Interview: Tom Gerrard
Tom Gerrard’s art career started in the mid-90s where his art could be found on the streets of Melbourne, Australia. These days, he’s globally known for painting simplified characters, architecture and nature using a minimal colour palette. The elements that make up his paintings are inspired by people he’s seen and places he’s been. We were stoked when he wanted to have a play with our hues — check this out!
Tell us a bit about yourself and your painting experience... Would you say you’re a paint newbie or a Michaelangelo in the making?
I'd like to think that I'm a Michaelangelo in the making. Time will tell I guess.

I started painting as a kid but really got into it in 1996 when I started painting graffiti and was forced to consider style, colours, technique and placement. I did that for years and started to travel and paint. In total I've travelled the world for 8 years. In that time I've painted a lot of walls in some really random places. During those years my artistic style and tastes evolved and I transitioned from a graffiti artist to a fine artist. I was without a studio most of the time so I continued to paint on the streets and would also prepare for exhibitions from wherever I was living.

In 2016 I returned to Melbourne and went full time with my art. Since then I have continued to travel and exhibit overseas and locally. But life is a lot easier with a home base and a good studio.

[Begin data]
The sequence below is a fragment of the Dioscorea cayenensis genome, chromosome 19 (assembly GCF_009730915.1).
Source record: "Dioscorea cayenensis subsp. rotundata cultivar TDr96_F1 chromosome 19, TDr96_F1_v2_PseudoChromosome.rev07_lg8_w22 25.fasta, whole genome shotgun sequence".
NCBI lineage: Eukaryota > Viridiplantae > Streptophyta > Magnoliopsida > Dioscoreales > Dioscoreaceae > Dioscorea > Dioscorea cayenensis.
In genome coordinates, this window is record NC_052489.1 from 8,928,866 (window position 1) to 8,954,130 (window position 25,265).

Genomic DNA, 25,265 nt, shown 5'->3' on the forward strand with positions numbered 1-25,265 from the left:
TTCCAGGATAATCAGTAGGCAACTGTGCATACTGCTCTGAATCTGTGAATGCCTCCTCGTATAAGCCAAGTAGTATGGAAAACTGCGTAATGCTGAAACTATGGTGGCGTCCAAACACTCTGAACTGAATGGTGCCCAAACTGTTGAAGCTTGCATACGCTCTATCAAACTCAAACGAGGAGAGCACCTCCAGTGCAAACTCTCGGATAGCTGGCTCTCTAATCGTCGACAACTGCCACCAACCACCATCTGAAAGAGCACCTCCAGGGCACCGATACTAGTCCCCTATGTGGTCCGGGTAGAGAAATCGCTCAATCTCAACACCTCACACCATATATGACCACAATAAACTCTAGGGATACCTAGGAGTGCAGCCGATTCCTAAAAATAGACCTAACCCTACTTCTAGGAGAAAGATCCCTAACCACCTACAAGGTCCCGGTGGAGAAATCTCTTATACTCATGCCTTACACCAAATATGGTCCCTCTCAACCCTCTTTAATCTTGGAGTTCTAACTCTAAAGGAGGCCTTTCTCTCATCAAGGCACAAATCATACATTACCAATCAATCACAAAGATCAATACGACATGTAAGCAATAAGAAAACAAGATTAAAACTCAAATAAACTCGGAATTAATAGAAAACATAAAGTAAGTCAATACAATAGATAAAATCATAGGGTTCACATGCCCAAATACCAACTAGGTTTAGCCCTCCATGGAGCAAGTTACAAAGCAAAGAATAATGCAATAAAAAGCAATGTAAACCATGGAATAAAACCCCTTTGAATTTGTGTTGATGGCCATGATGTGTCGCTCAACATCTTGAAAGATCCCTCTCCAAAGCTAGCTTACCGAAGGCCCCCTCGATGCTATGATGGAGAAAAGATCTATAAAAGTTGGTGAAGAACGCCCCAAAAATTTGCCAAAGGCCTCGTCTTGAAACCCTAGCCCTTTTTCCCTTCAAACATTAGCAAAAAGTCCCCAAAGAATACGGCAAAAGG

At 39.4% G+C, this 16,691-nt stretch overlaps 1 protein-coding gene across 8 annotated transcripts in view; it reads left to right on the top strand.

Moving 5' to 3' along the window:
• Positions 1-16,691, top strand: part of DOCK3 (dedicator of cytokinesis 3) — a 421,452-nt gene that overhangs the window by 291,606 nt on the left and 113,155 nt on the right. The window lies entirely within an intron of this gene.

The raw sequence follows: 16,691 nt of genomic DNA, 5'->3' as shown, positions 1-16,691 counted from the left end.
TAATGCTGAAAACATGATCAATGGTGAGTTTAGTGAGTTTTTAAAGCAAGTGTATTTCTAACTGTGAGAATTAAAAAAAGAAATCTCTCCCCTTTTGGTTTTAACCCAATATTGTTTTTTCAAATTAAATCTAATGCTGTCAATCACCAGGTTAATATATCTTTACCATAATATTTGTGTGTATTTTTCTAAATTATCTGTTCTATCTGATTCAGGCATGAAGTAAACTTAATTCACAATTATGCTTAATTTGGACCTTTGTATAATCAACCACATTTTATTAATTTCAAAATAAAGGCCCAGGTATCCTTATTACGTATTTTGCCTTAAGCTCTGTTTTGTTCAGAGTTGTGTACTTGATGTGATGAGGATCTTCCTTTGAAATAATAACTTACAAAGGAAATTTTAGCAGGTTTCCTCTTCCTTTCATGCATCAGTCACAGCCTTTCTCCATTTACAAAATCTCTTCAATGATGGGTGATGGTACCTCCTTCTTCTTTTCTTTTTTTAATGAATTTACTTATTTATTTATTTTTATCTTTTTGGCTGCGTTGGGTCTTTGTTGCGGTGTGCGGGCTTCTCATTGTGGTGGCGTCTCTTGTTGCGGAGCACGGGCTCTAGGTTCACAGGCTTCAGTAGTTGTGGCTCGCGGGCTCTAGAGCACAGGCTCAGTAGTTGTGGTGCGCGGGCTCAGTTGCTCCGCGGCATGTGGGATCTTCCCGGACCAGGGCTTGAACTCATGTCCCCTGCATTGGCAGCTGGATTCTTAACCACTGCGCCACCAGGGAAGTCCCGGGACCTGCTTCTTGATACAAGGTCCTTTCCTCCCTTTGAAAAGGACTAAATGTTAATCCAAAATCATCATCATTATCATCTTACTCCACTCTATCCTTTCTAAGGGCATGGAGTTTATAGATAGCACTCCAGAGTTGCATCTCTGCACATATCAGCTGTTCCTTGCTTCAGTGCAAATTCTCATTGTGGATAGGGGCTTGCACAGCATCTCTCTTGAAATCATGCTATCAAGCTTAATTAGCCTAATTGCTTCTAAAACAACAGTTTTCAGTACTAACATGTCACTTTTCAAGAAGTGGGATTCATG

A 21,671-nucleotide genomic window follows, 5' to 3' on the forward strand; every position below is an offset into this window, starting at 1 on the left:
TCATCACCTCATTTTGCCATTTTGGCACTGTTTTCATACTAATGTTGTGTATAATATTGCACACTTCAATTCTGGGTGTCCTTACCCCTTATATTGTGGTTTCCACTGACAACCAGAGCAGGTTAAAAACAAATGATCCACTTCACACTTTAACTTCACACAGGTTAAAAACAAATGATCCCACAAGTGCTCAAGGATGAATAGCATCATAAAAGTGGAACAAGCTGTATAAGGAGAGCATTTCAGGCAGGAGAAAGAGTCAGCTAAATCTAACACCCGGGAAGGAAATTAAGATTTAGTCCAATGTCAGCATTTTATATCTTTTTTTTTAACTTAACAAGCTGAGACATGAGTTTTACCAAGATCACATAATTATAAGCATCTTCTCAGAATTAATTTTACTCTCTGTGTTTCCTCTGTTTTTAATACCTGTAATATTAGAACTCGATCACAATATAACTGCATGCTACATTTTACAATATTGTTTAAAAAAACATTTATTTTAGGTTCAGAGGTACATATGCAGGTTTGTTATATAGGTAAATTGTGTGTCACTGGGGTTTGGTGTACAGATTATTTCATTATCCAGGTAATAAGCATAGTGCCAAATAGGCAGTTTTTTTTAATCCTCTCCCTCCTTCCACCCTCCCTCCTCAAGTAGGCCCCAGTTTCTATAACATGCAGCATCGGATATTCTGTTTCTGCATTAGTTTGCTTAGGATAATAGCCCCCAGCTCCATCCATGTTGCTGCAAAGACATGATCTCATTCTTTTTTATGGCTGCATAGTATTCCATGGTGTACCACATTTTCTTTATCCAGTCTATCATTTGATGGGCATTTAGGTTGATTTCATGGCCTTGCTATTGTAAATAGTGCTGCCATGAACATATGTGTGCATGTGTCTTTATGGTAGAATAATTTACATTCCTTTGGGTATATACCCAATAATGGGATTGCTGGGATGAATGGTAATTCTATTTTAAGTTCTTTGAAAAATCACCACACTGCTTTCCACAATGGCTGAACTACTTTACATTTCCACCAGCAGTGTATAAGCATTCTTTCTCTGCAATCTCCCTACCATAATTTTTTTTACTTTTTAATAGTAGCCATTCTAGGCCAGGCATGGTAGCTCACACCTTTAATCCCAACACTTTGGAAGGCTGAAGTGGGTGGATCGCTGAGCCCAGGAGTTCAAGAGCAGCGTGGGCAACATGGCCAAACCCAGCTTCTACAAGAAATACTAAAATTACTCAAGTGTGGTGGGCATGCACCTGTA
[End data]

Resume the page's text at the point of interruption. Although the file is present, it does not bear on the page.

Talk us through the project you undertook with us and how you reckon it went.
I worked on an exhibition that has just been launched in Detroit, USA. I painted 60 small works and shipped them to the USA. I used mostly Tint for the works and then finished off each piece with ink through an airbrush. Unfortunately I couldn't fly over there due to covid. But all the works are online through 1xRUN.

I'm also working on another exhibition for next year. I've attached large wooden panels to my studio wall that I normally hang canvases on to paint. As I paint the canvases that are hung on this wall, paint naturally goes off the edge of paintings, I clean brushes on it and test spray paint. After a while I turn all the accidental painted areas into objects, people and things. It sounds confusing. But I really like how the paintings come together unintentionally and I'm looking forward to seeing the series come together.
What was the paint process like for you? Take us through the motions of how you got the job done.
I tend to work on a lot of paintings at once. I usually have about 10 - 20 paintings on the go. If I pop open a bucket of Tint to prime a canvas I will use up whatever is left in the roller tray on other pieces. I like working in this way. Instead of thinking 'what colour does this piece need'? I'm usually asking 'how can I use this colour in this piece'. Working in this way I chip away at a lot of pieces at once. That's how I approached this project. I hung sheets of paper on the wall and worked on about 5 at a time. It was really good to have something to focus on over covid time.
Any advice for novice painters who love what you’ve done and want to try their hand at it?
My advice for any artist is to get into a daily habit of drawing (or writing, taking photos. Whatever your outlet is). I've done this for 6 years and it has really helped develop my art. It's also helped me deal with the fear of facing a blank canvas. Some artists are crippled by it. I face a blank page every morning. I love it.
Favourite thing about your fresh Tint?
I love the Tint colour range. When painting, colour selecting isn't easy and I've found that Tint have taken a lot of that challenge away for me. At the moment I'm working with only 10 colours. That's a good number for me. Not too many to choose from but enough to have a wide range of outcomes.
Follow Tom at @tom_gerrard to stay up to date with his fantastic work!
Hope you enjoyed that and are feeling fab and inspired to get rolling!
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